Election Day is less than a month away, and to help Oak Park voters prepare for April 4, Growing Community Media hosted a candidate forum for village board candidates on March 16 in the council chambers at Oak Park Village Hall, 123 Madison St.
The topics discussed included policing, affordability, high property taxes and more in the tight hour-and-a-half-long event moderated by local radio host Doris Davenport.
Three candidates – incumbent Susan Buchanan, former village trustee Simone Boutet and newcomer Brian Straw – attended the forum in person, while Trustee Cory Wesley, who is seeking a full term on the board, joined in via Zoom due to an illness. Jim Taglia, the third incumbent village trustee candidate, was unable to participate in the forum due to a back injury requiring hospitalization. Taglia, however, submitted a written statement, which GCM Publisher Dan Haley read on his behalf.
About 90 people tuned in virtually while roughly 50 people made up the live audience, but no dramatics unfolded before their eyes as no political sparring between participating candidates broke out. Rather, candidates were in agreement with each other on a handful of topics, including wanting the village to band with other taxing bodies to challenge property tax appeals submitted by high-rise developers.
They also agreed that maintaining a 0% increase to the village’s property tax levy was unsustainable given increasing costs and police and fire pension commitments, with consensus being that the only reason the village was able to do this for fiscal year 2023 was due to an influx in federal funds.
They likewise all were against hiring more police officers but considered building a new police station an absolute necessity. To the latter question, Wesley gave the frankest affirmation, responding, “Oh my God, have you seen that thing? Of course!”
While all that consensus did little to entertain, it is a strong indication that this selection of village board hopefuls will be willing and able to work collaboratively with other board members if elected to the three open trustee seats.
The participating candidates weren’t in perfect alignment with each other in every aspect, however, although they did all remain cordial and respectful.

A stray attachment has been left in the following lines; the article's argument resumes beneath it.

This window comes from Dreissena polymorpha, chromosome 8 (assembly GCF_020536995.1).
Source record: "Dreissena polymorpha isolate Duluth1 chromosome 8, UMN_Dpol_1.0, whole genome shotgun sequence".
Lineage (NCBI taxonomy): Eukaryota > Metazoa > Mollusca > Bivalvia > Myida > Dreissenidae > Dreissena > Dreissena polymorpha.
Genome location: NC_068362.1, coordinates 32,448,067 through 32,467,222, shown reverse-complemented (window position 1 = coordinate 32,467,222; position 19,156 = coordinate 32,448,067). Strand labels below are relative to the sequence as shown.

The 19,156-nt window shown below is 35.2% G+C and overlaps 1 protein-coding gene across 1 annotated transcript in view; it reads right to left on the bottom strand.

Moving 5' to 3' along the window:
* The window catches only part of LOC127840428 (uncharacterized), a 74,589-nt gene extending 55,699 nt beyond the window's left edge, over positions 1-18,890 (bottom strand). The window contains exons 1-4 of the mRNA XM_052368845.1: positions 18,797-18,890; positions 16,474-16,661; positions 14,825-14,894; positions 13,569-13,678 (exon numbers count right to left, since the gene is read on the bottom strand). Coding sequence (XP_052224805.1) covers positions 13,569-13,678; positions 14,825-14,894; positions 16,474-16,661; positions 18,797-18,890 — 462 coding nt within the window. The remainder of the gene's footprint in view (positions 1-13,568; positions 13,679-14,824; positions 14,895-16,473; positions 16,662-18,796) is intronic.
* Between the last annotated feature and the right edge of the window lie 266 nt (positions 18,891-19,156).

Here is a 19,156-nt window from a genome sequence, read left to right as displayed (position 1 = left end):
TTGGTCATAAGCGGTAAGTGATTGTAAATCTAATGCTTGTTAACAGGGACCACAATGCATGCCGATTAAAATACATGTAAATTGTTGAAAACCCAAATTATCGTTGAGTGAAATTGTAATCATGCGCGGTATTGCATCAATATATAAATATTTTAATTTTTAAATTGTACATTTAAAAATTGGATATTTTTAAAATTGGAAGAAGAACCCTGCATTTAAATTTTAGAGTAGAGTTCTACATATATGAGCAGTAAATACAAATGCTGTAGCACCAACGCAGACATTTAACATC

To combat the changing retail landscape and support local businesses, Straw suggested hiring a concierge at village hall specifically to guide people hoping to start a business through such processes as getting necessary permits. He also suggested partnering with the Oak Park and River Forest Chamber of Commerce to offer small business loans.
Buchanan believes Oak Park’s retail community is in better shape than it might seem, stating the village has just a 3% retail vacancy rate. She also reminded the audience that the village partnered with the chamber to provide services to local businesses during the height of the pandemic.
As for the Oak Park Economic Development Corporation, where she serves as village board liaison, she wanted it to continue moving away from big developers by shifting focus onto small business opportunities, while Boutet expressed her desire to see the village do more marketing for small businesses and retailers based on their district.
“We need to create a sense of place in every district,” Boutet said.
Each candidate agreed the village could do more to increase the number of minority-owned businesses in Oak Park, but again diverged on how to do so. Wesley, who served as OPEDC board chair before being appointed to the village board, told the audience he co-wrote the updated OPEDC bylaws and racial equity statement.
Before he had to step down due to village board duties, he and the OPEDC were in the process of trying to create a Black entrepreneur incentive program to encourage new businesses to open in Oak Park. This, he later learned, was illegal under the Fourteenth Amendment. So, OPEDC shifted to targeted outreach and building relationships, which he stands by.
Boutet, leaning on her experience as a lawyer, advocated for working around the restrictions in place under the legal system, by creating a different set of qualifications that do not explicitly mention race. She offered up as an example forming a program for people that have traditionally been denied credit.
Straw didn’t believe it could be as simple as “making up a category that you think is analogous to a racial category,” believing instead that the village board should look for solutions outside of the government that the board can support as individuals. He was not able to elaborate on what this meant due to the time limit per answer.
Those who were unable to attend the forum can view recorded footage online at Growing Community Media’s YouTube Channel.
Early voting starts March 20, with election day on April 4.